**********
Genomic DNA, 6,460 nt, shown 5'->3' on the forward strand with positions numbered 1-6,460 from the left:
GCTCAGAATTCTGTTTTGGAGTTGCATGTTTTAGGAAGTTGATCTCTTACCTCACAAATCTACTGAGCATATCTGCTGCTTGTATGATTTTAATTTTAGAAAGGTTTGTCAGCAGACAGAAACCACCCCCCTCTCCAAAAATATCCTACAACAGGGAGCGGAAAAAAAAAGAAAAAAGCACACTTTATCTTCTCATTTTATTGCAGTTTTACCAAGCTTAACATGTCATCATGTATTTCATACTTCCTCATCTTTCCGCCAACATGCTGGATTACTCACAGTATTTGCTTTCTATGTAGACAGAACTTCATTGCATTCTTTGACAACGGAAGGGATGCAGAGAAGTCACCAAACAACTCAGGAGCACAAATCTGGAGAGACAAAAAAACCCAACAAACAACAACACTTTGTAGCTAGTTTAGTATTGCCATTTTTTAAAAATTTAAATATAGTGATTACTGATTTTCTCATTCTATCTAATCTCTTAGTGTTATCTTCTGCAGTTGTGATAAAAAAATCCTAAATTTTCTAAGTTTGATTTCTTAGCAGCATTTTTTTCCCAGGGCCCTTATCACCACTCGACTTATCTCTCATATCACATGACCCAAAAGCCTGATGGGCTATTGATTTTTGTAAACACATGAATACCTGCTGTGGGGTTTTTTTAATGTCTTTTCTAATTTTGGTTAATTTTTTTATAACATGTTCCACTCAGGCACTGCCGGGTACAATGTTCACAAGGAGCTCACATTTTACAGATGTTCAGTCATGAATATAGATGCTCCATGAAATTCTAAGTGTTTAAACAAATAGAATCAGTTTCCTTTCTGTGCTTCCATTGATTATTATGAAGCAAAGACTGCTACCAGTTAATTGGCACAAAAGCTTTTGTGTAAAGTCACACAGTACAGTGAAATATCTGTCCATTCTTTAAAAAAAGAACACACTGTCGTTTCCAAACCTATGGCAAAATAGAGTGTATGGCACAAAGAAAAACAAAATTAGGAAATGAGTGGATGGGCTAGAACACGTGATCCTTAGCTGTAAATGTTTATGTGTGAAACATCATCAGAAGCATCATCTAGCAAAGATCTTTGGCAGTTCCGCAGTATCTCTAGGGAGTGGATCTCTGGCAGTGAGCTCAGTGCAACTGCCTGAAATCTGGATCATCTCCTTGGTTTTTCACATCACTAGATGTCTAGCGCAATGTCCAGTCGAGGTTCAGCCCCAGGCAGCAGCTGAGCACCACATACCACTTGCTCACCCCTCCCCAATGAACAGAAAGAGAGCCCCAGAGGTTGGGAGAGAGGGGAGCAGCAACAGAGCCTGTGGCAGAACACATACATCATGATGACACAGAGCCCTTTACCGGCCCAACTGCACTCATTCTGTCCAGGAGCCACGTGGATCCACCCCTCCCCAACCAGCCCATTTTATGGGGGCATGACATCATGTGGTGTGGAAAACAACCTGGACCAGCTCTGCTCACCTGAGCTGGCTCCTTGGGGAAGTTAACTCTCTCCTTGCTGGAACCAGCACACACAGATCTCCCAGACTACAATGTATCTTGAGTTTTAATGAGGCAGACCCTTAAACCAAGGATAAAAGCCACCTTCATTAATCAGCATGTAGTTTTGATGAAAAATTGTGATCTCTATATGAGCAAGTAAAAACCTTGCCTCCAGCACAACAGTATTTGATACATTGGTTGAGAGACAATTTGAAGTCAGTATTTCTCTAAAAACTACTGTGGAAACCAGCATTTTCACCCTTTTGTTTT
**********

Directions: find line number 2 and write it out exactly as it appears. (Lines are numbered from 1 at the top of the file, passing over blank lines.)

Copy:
GCTCAGAATTCTGTTTTGGAGTTGCATGTTTTAGGAAGTTGATCTCTTACCTCACAAATCTACTGAGCATATCTGCTGCTTGTATGATTTTAATTTTAGAAAGGTTTGTCAGCAGACAGAAACCACCCCCCTCTCCAAAAATATCCTACAACAGGGAGCGGAAAAAAAAAGAAAAAAGCACACTTTATCTTCTCATTTTATTGCAGTTTTACCAAGCTTAACATGTCATCATGTATTTCATACTTCCTCATCTTTCCGCCAACATGCTGGATTACTCACAGTATTTGCTTTCTATGTAGACAGAACTTCATTGCATTCTTTGACAACGGAAGGGATGCAGAGAAGTCACCAAACAACTCAGGAGCACAAATCTGGAGAGACAAAAAAACCCAACAAACAACAACACTTTGTAGCTAGTTTAGTATTGCCATTTTTTAAAAATTTAAATATAGTGATTACTGATTTTCTCATTCTATCTAATCTCTTAGTGTTATCTTCTGCAGTTGTGATAAAAAAATCCTAAATTTTCTAAGTTTGATTTCTTAGCAGCATTTTTTTCCCAGGGCCCTTATCACCACTCGACTTATCTCTCATATCACATGACCCAAAAGCCTGATGGGCTATTGATTTTTGTAAACACATGAATACCTGCTGTGGGGTTTTTTTAATGTCTTTTCTAATTTTGGTTAATTTTTTTATAACATGTTCCACTCAGGCACTGCCGGGTACAATGTTCACAAGGAGCTCACATTTTACAGATGTTCAGTCATGAATATAGATGCTCCATGAAATTCTAAGTGTTTAAACAAATAGAATCAGTTTCCTTTCTGTGCTTCCATTGATTATTATGAAGCAAAGACTGCTACCAGTTAATTGGCACAAAAGCTTTTGTGTAAAGTCACACAGTACAGTGAAATATCTGTCCATTCTTTAAAAAAAGAACACACTGTCGTTTCCAAACCTATGGCAAAATAGAGTGTATGGCACAAAGAAAAACAAAATTAGGAAATGAGTGGATGGGCTAGAACACGTGATCCTTAGCTGTAAATGTTTATGTGTGAAACATCATCAGAAGCATCATCTAGCAAAGATCTTTGGCAGTTCCGCAGTATCTCTAGGGAGTGGATCTCTGGCAGTGAGCTCAGTGCAACTGCCTGAAATCTGGATCATCTCCTTGGTTTTTCACATCACTAGATGTCTAGCGCAATGTCCAGTCGAGGTTCAGCCCCAGGCAGCAGCTGAGCACCACATACCACTTGCTCACCCCTCCCCAATGAACAGAAAGAGAGCCCCAGAGGTTGGGAGAGAGGGGAGCAGCAACAGAGCCTGTGGCAGAACACATACATCATGATGACACAGAGCCCTTTACCGGCCCAACTGCACTCATTCTGTCCAGGAGCCACGTGGATCCACCCCTCCCCAACCAGCCCATTTTATGGGGGCATGACATCATGTGGTGTGGAAAACAACCTGGACCAGCTCTGCTCACCTGAGCTGGCTCCTTGGGGAAGTTAACTCTCTCCTTGCTGGAACCAGCACACACAGATCTCCCAGACTACAATGTATCTTGAGTTTTAATGAGGCAGACCCTTAAACCAAGGATAAAAGCCACCTTCATTAATCAGCATGTAGTTTTGATGAAAAATTGTGATCTCTATATGAGCAAGTAAAAACCTTGCCTCCAGCACAACAGTATTTGATACATTGGTTGAGAGACAATTTGAAGTCAGTATTTCTCTAAAAACTACTGTGGAAACCAGCATTTTCACCCTTTTGTTTT